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Steve O'Keefe's inclusion sets an eye on the future

The second spinner along with Nathan Lyon can prove to be a crucial factor for Australia's success in the subcontinent

The 31-year-old has played one Test and 7 T20Is for Australia

With the series already decided, and the depleted picture of their opponents not showing any signs of improvement, Australia have decided to look towards the future, the first signs of which are seen through the inclusion of the left-arm orthodox spinner Steve O’Keefe in the playing XI.

The eyes are now set on the upcoming endeavours in the subcontinent – which includes a Test series against Sri Lanka this year – a place that demands a change of plans in the line-up that for the past few years has contained five batsmen, one all-rounder, three pacers, and one spinner.

When O’Keefe takes to the field at the Sydney Cricket Ground (SCG) on January 3, it would be the first time that Australia would field a spin duo since the time Shane Warne and Stuart MacGill worked in tandem at the venue.

South Africa’s depleting fortune over the past year and the English resurgence turned into dominance in the series against them means that the Aussies have a clear shot at the No.1 Test ranking, should the results turn in their favour.

That, and Peter Siddle’s ankle niggles that ruled him out of the New Year Test paved the way for the spinner, as elucidated by the captain Steve Smith. "His ankle still isn't 100%," Smith said.

"He felt it wasn't best for him to come into this Test match the way he is at the moment. He's going to have a rest for a couple of weeks I think and, hopefully, get himself right for New Zealand.”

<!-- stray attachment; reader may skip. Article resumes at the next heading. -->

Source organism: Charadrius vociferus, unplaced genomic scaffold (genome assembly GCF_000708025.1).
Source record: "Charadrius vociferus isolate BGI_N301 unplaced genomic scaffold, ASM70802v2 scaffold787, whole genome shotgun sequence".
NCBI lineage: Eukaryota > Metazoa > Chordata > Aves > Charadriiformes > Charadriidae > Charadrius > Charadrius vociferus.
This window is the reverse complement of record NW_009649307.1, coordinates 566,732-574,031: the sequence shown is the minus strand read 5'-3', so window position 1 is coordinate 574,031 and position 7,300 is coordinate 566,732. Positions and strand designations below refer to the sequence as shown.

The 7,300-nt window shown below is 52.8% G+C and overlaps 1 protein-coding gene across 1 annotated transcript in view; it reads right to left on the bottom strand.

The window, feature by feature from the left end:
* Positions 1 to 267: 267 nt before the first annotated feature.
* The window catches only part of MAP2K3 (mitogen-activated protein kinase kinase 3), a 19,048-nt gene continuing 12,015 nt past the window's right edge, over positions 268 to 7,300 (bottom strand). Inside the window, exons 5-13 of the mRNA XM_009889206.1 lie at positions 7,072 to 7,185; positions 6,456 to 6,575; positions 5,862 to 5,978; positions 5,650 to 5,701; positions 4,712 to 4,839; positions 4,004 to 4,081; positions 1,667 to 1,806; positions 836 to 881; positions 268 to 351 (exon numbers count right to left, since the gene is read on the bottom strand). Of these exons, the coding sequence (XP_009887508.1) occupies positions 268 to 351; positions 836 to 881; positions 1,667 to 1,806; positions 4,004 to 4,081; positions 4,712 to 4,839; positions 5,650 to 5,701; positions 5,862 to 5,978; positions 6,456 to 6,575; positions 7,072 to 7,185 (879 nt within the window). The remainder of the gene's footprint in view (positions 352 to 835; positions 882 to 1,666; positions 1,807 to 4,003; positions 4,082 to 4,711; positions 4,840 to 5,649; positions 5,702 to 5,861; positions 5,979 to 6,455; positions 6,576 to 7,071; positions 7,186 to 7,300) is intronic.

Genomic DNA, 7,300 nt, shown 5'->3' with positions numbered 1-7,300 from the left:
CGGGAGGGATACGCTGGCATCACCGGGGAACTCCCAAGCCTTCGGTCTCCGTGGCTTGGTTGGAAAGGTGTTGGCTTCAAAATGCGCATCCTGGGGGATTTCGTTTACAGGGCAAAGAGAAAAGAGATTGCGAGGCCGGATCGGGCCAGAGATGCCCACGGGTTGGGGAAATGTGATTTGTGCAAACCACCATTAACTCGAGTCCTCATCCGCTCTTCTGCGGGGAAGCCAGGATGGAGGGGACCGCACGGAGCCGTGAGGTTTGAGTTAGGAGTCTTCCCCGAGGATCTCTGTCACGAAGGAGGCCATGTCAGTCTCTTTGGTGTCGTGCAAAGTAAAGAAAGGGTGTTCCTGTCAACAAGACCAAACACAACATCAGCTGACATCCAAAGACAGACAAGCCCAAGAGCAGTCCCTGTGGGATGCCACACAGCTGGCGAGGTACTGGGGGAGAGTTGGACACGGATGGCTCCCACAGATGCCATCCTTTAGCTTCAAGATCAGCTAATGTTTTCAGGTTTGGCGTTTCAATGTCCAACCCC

“But we're happy with the side and the two spinners, we think it's going to turn and we're ready to go. It's going to spin and it gives us an opportunity now to see Steven and see how he goes.” 

Hailing Nathan Lyon as the country’s No.1 spinner, Smith called the SCG Test as an opportunity for O’Keefe to cement his place as the side’s second spinner.

"Obviously, we've got a tour of Sri Lanka coming up where two spinners is a pretty good possibility. Nathan Lyon has done a terrific job for Australia since [O'Keefe] has been playing. He's an experienced player now and he's our No.1 spinner.”

“I think everyone around the country knows that, including Stephen. He's got an opportunity now to become the second spinner."

Now that the no.1 spot is up for grabs, should we not see a South Africa revival, the skipper feels it would be a ‘huge motivation’ for his side to do well and strive for it. 

"Huge motivation," Smith said. "That's what we want to do, to be No. 1 in all three formats, we're working extremely hard to get there.”

Riding high on a successful home season this summer, the 25-year-old highest Test runs-aggregator for 2015 realised that the litmus test for his side, or any side for that matter, would be when they travel abroad.

"That's one of the biggest ways we're going to be judged - how we play away from home. It's a big challenge for us in New Zealand but I'm confident if we continue playing the way we are, hopefully, we can have a lot of success over there."

About his own form, and a few technical glitches that he faced at the Melbourne Cricket Ground (MCG) during the last Test of 2015, even though he was ahead of anyone else in the format, he had this to say, “I felt pretty good last week. it was nice to just spend a bit of time in the middle again. All of my movements and my swing and everything were back in sync.”

“I went back and looked a bit of footage before the Melbourne Test and noticed my bat face was a little bit closed. I was looking at footage from last summer actually, where I was scoring a lot of runs, and I think last week I got my bat face back to where I wanted it to be and everything felt really good. Hopefully, I can score a few more this week."

Australia play West Indies in the third and the final Test of the Frank-Worell Trophy 2015-16, with the series already in their pockets with an unassailable lead of 2-0.

The third day of the aforementioned Test will be observed as Jane McGrath day, as has been the tradition for the past seven years, in the memory of the departed soul of Jane, wife of the legendary bowler, Glenn McGrath, who has been raising funds to mitigate breast cancer through the McGrath Foundation.

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